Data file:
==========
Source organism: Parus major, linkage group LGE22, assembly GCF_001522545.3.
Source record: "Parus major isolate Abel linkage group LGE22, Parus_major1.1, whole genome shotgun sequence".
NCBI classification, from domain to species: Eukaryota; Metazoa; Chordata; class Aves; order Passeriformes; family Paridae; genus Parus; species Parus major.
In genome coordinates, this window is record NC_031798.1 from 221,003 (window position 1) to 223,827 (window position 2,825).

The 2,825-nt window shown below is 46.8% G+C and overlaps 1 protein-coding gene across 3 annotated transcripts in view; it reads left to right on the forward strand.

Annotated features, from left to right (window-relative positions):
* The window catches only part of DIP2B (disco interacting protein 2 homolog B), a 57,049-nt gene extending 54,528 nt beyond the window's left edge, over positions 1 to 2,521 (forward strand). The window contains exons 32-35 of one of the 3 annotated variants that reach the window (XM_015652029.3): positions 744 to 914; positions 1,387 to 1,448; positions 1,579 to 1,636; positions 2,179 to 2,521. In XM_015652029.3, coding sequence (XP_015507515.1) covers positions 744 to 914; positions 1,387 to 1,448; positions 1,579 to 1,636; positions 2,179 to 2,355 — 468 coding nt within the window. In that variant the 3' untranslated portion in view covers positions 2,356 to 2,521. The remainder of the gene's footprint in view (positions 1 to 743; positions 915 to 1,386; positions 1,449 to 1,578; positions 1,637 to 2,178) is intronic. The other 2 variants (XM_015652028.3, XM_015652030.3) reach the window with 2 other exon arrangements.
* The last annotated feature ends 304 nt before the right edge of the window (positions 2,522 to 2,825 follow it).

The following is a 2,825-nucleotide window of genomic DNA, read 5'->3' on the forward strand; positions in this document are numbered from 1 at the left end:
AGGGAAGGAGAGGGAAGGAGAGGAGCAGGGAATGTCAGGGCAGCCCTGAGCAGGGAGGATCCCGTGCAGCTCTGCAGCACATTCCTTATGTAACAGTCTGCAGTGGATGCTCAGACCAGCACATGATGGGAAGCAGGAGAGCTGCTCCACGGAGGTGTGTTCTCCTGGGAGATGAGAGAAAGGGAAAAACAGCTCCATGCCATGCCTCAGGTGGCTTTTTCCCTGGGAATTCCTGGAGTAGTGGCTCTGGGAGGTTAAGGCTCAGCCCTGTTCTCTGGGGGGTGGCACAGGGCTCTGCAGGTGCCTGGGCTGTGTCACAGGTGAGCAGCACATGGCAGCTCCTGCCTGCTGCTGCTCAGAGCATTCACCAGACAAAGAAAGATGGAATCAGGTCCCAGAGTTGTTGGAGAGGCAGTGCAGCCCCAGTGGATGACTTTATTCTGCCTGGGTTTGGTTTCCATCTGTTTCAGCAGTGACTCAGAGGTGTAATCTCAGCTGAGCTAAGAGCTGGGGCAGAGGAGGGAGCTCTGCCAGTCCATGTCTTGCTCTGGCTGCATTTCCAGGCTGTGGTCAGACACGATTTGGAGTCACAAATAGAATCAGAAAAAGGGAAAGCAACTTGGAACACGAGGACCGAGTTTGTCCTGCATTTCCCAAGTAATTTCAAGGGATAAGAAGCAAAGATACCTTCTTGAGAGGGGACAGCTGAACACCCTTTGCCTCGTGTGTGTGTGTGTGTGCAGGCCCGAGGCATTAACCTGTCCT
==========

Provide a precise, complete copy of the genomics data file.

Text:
Source organism: Parus major, linkage group LGE22, assembly GCF_001522545.3.
Source record: "Parus major isolate Abel linkage group LGE22, Parus_major1.1, whole genome shotgun sequence".
NCBI classification, from domain to species: Eukaryota; Metazoa; Chordata; class Aves; order Passeriformes; family Paridae; genus Parus; species Parus major.
In genome coordinates, this window is record NC_031798.1 from 221,003 (window position 1) to 223,827 (window position 2,825).

The 2,825-nt window shown below is 46.8% G+C and overlaps 1 protein-coding gene across 3 annotated transcripts in view; it reads left to right on the forward strand.

Annotated features, from left to right (window-relative positions):
* The window catches only part of DIP2B (disco interacting protein 2 homolog B), a 57,049-nt gene extending 54,528 nt beyond the window's left edge, over positions 1 to 2,521 (forward strand). The window contains exons 32-35 of one of the 3 annotated variants that reach the window (XM_015652029.3): positions 744 to 914; positions 1,387 to 1,448; positions 1,579 to 1,636; positions 2,179 to 2,521. In XM_015652029.3, coding sequence (XP_015507515.1) covers positions 744 to 914; positions 1,387 to 1,448; positions 1,579 to 1,636; positions 2,179 to 2,355 — 468 coding nt within the window. In that variant the 3' untranslated portion in view covers positions 2,356 to 2,521. The remainder of the gene's footprint in view (positions 1 to 743; positions 915 to 1,386; positions 1,449 to 1,578; positions 1,637 to 2,178) is intronic. The other 2 variants (XM_015652028.3, XM_015652030.3) reach the window with 2 other exon arrangements.
* The last annotated feature ends 304 nt before the right edge of the window (positions 2,522 to 2,825 follow it).

The following is a 2,825-nucleotide window of genomic DNA, read 5'->3' on the forward strand; positions in this document are numbered from 1 at the left end:
AGGGAAGGAGAGGGAAGGAGAGGAGCAGGGAATGTCAGGGCAGCCCTGAGCAGGGAGGATCCCGTGCAGCTCTGCAGCACATTCCTTATGTAACAGTCTGCAGTGGATGCTCAGACCAGCACATGATGGGAAGCAGGAGAGCTGCTCCACGGAGGTGTGTTCTCCTGGGAGATGAGAGAAAGGGAAAAACAGCTCCATGCCATGCCTCAGGTGGCTTTTTCCCTGGGAATTCCTGGAGTAGTGGCTCTGGGAGGTTAAGGCTCAGCCCTGTTCTCTGGGGGGTGGCACAGGGCTCTGCAGGTGCCTGGGCTGTGTCACAGGTGAGCAGCACATGGCAGCTCCTGCCTGCTGCTGCTCAGAGCATTCACCAGACAAAGAAAGATGGAATCAGGTCCCAGAGTTGTTGGAGAGGCAGTGCAGCCCCAGTGGATGACTTTATTCTGCCTGGGTTTGGTTTCCATCTGTTTCAGCAGTGACTCAGAGGTGTAATCTCAGCTGAGCTAAGAGCTGGGGCAGAGGAGGGAGCTCTGCCAGTCCATGTCTTGCTCTGGCTGCATTTCCAGGCTGTGGTCAGACACGATTTGGAGTCACAAATAGAATCAGAAAAAGGGAAAGCAACTTGGAACACGAGGACCGAGTTTGTCCTGCATTTCCCAAGTAATTTCAAGGGATAAGAAGCAAAGATACCTTCTTGAGAGGGGACAGCTGAACACCCTTTGCCTCGTGTGTGTGTGTGTGTGCAGGCCCGAGGCATTAACCTGTCCT